Corn Gluten Meal– A by-product of processing corn. There is actually no gluten, but corn protein.

Chicken Fat (Preserved with Mixed Tocopherols) - Used as an energy source as well as providing Omega-6 fatty acids, perhaps too much. Usually sprayed on and entices the cat to eat the food.

Chicken Liver Flavor – Added flavoring to entice the cat to eat the food.

Ingredients to Point Out

Whole Grains – Whole grains are considered healthier than grain. They are easier for a cat to digest. That being said, they are still a grain. Grains are not needed in a cat’s diet. Therefore, even though they are healthier they are still not needed in cat food. It is still a filler ingredient.

Corn based ingredients – Corn, especially, is hard to digest and a source of allergies, and health problems. Corn starch, while not corn, is corn based and is an unneeded source of carbohydrates. Protein (corn gluten) from corn is not appropriate as cats are carnivores. Corn based ingredients should be avoided if possible.

Fiber – The jury is still out as to whether ingredients like pea and potato fiber, beet pulp (which doesn't contain the sugar) are bad or good. They are bolded here just to quickly point out both sides of the story. On one hand, the argument can be made that these are cheap fiber sources that do more harm than good. On the other hand, fiber (both insoluble and soluble, fermentable and non-fermentable) has many benefits that shouldn't be overlooked. Too much of one type of fiber is where problems may occur. Each cat reacts differently.

Calcium Sulfate – A common industrial chemical. It is a cheaper form of calcium.

Cellulose – This ingredient is a fiber source, often used as a carbohydrate substitute. It also has thickening properties. It is a filler and lower quality ingredient. Cellulose can actually come from wood. This is just an example, it doesn't mean wood chips are actually in this food.

Egg/Egg product – The biggest concern regarding egg ingredients is the quality of eggs used in pet food formulas. Usually it is egg waste. Unless otherwise stated by the company as 'food fit for human consumption.'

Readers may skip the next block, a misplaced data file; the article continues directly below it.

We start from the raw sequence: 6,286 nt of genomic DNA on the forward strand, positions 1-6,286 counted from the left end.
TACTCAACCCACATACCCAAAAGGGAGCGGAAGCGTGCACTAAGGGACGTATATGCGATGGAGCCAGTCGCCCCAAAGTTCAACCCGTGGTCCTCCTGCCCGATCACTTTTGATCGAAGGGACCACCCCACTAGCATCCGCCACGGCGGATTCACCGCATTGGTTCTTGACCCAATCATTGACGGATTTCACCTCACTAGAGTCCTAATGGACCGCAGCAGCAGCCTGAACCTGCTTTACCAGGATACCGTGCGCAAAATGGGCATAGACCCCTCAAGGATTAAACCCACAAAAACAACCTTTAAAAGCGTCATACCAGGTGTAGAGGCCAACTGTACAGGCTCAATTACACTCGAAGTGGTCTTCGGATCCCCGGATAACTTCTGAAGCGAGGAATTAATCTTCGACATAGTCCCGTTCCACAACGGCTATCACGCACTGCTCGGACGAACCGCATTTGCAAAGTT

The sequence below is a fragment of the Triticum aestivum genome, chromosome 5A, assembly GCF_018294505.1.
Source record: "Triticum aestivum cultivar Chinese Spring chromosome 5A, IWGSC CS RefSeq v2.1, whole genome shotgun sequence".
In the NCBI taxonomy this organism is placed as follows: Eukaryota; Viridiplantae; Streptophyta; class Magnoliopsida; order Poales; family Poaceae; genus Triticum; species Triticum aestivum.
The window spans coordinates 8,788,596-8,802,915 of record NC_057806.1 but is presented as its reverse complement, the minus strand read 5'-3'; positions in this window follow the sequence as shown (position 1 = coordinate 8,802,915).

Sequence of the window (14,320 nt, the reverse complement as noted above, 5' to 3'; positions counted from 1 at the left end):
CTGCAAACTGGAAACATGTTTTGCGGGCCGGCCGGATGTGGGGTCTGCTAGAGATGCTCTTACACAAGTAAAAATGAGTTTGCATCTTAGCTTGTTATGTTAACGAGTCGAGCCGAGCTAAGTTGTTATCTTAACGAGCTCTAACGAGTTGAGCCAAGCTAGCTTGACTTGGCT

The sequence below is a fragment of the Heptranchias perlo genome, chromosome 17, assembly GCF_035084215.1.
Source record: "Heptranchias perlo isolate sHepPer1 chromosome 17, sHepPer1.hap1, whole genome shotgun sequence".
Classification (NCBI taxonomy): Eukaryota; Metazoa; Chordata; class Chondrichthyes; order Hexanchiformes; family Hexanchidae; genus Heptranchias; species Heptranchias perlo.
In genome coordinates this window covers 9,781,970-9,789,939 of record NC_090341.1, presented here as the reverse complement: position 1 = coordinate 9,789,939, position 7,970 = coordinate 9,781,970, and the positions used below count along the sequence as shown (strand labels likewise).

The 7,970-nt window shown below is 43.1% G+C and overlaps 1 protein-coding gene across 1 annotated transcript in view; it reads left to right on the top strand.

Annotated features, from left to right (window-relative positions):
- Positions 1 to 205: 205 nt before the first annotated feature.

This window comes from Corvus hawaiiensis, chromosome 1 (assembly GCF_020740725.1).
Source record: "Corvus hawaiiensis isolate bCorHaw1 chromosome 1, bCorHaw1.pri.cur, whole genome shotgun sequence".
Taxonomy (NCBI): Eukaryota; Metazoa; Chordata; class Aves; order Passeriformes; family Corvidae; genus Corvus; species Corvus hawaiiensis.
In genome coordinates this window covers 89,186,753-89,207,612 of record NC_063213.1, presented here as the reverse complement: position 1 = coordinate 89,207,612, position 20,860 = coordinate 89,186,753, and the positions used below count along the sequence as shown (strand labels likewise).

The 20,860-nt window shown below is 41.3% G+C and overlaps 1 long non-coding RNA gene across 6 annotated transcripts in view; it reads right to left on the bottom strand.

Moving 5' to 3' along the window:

Zinc Oxide – Artificially produced source of zinc more often seen in non-food materials. This includes rubber, paints, creams, and batteries. Poisoning due to ingesting too much zinc oxide will occur; present in cat food in safe amounts. Many people don't like to see this ingredient in cat food.

Copper Sulfate – Is an irritant and is linked to copper toxicity. Many do not like the presence of this ingredient in cat food because it has many other uses. It can be found in the leather, wood, battery, ink, paint, and metal industries.

Sodium Selenite - Many cat owners are concerned about this ingredient. It is a cheaper form of selenium and is linked with selenium toxicity. This is because ingredients such as fish, meat, and grains already contain selenium naturally. Therefore the addition of sodium selenite just adds more selenium to the formula. For what it is worth, a study has shown sodium selenite is no more harmful than natural sources of selenium.

Apples – A fruit that looks healthy in a cat food formula, but like most fruits doesn’t provide any additional proven benefits.

Vegetables - Vegetables are normally used as a binder and carbohydrate substitute. A grain free cat food could still have a high amount of carbohydrates. Potatoes, sweet potatoes, peas, etc., while not grains, still contain carbohydrates.

Overall Score